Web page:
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The Joys of Being a Sometime RVer

italo

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Several of the travel blogs that I follow are written by people living full-time in their RV. I'm not talking about trailer park living. These are folks who, as part of a plan (not necessity), sold their house and most of their possessions and live a life of what seems like perpetual travel. Their RV is their home and many say Home is where they happened to be parked.

It's fun following their adventures because many times they're moving around, having new experiences, and seeing different parts of the country. Some of these bloggers have large followings. I guess lots of folks may like to follow people who are living a different or unique lifestyle - one that appears to be filled with constant adventure.
I've been a traveling RVer now for 4+ years. Along the way, I found my RV / travel lifestyle. I'm what I call a "sometime" RVer. I'm different from the full-timers. I still have a stick and bricks home, a permanent residence, and I'm not always on the move. But I'm away traveling in my RV for what equates to about 1/2 the year. Sometime RVing is more that just taking short RV vacations now and then. It involves being gone for weeks or months at a time. Its a way to live two different lives - the at-home life and the travel life. Same person, but changing my habitat when I want.

BeforeAfter-2014-1024x416.jpg At Home in the Winter, In Florida three days later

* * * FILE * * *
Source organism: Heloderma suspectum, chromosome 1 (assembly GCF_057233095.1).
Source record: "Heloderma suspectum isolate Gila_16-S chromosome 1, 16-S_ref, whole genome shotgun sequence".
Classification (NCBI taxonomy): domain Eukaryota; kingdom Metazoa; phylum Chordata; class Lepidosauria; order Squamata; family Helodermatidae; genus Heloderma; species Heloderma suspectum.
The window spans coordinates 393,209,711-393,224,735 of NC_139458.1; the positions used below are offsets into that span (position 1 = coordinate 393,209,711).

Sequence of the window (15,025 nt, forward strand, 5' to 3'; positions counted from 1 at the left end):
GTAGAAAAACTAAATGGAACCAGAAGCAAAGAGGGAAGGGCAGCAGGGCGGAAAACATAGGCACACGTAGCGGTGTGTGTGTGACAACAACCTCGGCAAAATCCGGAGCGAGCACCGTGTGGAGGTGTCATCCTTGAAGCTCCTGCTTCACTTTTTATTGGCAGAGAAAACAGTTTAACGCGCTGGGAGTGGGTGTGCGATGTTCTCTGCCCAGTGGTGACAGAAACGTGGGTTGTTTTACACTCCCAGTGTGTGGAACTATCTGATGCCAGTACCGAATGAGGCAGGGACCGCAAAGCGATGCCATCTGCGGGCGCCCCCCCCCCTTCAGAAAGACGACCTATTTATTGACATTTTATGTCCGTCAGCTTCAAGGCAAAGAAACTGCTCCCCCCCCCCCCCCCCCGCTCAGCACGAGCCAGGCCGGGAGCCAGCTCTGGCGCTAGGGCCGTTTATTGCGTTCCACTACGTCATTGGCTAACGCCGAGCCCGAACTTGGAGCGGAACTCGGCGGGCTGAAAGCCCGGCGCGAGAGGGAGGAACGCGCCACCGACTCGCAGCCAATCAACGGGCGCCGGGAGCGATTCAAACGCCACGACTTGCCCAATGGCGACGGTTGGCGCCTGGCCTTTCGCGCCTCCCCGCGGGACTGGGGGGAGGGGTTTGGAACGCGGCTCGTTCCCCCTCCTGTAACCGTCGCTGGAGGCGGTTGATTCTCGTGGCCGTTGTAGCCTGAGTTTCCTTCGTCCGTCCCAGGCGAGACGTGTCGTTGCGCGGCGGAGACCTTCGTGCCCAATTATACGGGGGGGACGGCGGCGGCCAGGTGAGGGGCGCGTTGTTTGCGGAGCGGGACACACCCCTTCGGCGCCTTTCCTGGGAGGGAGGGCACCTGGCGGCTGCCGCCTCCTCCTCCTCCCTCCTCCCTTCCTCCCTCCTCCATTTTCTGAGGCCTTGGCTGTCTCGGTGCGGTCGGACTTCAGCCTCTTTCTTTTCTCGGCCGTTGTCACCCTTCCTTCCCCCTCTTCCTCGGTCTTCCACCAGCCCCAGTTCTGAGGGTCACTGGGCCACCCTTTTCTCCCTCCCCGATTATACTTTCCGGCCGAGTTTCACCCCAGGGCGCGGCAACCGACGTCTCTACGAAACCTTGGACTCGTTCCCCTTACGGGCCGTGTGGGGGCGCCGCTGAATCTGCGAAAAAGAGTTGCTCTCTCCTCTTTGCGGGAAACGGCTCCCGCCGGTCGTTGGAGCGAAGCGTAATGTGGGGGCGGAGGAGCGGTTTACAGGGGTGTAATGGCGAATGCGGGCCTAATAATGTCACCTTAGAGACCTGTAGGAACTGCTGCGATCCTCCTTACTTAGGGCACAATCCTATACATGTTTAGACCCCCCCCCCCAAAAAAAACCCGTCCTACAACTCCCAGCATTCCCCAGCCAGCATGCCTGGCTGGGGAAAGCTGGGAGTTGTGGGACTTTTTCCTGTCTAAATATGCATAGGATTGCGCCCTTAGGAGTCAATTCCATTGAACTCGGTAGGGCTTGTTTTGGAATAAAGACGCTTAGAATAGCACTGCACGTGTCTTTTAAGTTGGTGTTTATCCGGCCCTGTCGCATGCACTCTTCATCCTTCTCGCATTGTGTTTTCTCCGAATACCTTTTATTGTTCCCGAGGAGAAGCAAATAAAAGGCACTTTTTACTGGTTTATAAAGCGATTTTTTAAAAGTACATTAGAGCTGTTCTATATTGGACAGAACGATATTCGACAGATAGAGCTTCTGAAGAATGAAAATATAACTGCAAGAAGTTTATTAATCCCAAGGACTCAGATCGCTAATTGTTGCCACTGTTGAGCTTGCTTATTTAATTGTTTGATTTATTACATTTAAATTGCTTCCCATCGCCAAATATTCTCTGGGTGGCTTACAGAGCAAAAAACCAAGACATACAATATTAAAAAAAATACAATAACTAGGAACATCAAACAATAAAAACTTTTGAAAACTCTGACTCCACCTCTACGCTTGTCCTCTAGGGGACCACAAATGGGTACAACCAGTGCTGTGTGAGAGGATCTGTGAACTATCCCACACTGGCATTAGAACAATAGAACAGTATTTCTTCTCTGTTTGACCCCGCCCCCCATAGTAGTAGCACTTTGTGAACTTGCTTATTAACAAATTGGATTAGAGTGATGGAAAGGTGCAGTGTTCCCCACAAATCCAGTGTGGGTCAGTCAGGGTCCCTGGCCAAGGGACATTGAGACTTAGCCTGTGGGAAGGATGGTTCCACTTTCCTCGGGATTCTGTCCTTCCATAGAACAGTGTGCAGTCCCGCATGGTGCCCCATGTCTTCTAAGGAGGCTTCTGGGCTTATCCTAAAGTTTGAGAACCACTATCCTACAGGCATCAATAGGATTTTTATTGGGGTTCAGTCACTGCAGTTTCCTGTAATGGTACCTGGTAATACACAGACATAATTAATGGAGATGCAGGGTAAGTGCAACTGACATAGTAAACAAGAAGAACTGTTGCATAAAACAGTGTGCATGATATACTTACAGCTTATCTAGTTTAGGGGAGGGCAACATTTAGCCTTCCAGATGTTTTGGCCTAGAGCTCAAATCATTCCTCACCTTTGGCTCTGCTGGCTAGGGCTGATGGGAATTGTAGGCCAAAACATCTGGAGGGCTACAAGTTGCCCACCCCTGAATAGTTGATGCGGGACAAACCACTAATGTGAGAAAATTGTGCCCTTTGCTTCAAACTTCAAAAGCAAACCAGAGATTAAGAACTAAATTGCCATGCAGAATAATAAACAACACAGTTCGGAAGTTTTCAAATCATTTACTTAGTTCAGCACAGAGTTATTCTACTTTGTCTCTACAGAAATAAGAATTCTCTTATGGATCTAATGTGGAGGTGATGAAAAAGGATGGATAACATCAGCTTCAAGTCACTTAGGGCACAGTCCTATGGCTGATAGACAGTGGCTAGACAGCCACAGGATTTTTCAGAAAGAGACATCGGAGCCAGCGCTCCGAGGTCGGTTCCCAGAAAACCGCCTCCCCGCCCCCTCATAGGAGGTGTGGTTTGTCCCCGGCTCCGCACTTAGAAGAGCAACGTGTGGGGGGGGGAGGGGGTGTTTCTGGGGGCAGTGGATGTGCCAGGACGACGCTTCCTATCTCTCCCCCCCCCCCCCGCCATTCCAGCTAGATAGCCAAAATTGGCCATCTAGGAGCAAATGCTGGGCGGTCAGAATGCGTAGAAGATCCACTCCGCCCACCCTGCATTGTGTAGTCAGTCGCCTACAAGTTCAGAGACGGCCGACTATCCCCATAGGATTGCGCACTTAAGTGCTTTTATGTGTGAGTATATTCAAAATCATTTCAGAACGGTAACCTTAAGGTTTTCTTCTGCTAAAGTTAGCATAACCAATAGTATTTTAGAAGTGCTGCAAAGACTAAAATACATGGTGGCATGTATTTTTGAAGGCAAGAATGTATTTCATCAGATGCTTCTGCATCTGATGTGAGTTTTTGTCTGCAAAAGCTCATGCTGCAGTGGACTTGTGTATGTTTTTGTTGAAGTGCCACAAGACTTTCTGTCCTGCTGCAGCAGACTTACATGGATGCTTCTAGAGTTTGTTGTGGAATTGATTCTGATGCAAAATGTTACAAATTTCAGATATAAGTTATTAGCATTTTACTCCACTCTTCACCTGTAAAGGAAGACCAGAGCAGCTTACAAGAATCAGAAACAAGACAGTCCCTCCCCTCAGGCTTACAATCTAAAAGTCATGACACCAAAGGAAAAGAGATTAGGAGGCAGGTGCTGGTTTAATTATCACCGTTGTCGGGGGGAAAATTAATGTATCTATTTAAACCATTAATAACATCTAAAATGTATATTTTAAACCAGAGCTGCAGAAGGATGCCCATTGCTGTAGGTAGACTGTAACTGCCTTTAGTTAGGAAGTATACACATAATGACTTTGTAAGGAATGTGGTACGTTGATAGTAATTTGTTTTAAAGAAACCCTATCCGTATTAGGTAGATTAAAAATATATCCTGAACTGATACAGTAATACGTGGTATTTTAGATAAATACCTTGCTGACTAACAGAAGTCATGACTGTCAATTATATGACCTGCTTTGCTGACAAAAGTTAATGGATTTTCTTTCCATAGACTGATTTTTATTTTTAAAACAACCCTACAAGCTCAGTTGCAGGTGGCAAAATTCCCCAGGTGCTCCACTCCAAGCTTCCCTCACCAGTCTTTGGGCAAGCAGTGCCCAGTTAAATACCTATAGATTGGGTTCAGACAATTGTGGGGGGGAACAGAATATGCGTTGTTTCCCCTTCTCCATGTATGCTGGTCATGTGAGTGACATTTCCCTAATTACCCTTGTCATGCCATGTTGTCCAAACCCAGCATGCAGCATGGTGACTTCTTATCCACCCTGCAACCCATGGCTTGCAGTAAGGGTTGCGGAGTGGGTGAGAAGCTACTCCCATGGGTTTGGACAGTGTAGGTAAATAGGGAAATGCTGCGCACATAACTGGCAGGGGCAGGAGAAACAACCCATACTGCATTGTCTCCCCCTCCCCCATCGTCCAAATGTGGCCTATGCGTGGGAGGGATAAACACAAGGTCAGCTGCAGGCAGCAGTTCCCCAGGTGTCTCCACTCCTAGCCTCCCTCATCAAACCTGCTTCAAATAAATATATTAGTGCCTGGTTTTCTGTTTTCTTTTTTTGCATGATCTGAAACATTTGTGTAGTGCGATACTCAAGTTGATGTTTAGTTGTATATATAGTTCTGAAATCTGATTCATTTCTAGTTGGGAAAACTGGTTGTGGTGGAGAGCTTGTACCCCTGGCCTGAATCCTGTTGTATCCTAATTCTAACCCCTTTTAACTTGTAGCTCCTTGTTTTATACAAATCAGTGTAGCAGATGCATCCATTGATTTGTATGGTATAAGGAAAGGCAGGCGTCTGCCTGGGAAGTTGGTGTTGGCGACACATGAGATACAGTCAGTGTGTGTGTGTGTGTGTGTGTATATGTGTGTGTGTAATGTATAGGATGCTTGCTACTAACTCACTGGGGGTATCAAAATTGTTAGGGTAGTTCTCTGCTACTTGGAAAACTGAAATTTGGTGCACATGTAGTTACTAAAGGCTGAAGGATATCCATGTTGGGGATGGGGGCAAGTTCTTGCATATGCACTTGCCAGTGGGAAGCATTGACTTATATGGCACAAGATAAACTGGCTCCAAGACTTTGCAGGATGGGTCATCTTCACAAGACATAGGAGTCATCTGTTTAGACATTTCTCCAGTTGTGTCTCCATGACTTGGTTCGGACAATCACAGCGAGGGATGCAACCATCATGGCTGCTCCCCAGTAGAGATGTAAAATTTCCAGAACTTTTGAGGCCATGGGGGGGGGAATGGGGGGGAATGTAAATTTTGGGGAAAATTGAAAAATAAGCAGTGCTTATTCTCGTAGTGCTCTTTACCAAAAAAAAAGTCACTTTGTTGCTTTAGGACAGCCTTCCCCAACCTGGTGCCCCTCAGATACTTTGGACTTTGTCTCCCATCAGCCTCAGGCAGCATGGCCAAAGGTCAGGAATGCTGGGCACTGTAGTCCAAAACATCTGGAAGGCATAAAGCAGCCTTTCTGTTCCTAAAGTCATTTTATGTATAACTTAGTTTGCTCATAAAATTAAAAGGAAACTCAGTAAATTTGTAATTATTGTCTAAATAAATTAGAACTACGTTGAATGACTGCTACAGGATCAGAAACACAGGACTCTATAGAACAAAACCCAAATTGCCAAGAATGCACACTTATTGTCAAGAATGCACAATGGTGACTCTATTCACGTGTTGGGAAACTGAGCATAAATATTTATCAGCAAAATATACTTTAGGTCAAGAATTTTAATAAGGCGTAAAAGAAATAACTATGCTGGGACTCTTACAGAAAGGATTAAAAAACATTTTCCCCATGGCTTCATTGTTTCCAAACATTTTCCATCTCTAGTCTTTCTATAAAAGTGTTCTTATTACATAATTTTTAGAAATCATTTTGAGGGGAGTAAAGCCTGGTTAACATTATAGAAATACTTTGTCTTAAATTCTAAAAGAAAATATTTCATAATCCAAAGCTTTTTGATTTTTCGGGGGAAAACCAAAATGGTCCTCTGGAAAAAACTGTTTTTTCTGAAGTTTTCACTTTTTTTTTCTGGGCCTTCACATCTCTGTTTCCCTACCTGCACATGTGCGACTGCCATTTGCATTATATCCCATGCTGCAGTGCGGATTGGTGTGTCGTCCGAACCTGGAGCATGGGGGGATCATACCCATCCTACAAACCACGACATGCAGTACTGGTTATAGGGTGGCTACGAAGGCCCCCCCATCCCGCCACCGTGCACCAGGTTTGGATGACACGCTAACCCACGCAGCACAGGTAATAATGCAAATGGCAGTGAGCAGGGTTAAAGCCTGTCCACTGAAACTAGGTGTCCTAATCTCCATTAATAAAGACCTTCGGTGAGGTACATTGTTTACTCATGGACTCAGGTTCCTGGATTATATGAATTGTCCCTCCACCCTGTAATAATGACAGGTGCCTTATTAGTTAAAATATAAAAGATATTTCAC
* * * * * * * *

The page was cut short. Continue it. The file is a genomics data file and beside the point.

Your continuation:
I like my sometime RV lifestyle. I get as much adventure and go to the same places that the full-timers go. I may not stay as long or travel as often, but I figure I'm having just as much fun. And I don't aspire to change it or be a full-timer. I'm very happy doing just what I'm doing.

Many of the full-timers blog about their travels and lifestyle, but I don't see as many sometimers doing the same. I think there are some advantages to my sometime RV lifestyle so, I figured I'd write a post about the joys of being a sometime RVer.

1. I Still Have a Place Called Home
As a kid, I moved a lot - about every 2-3 years. It was because of my Dads job working for the Federal government. When I got married and had kids, I didn't want that for my family. I wanted to find a place and job where I could put down roots. I was lucky with the job, found the perfect small town, a nice chuck of land, and I built just the house I wanted. I hammered many of the nails and cut many of the boards. My wife and I planted several of the trees and bushes, did the landscaping, and made it our Home. Its become our Tara.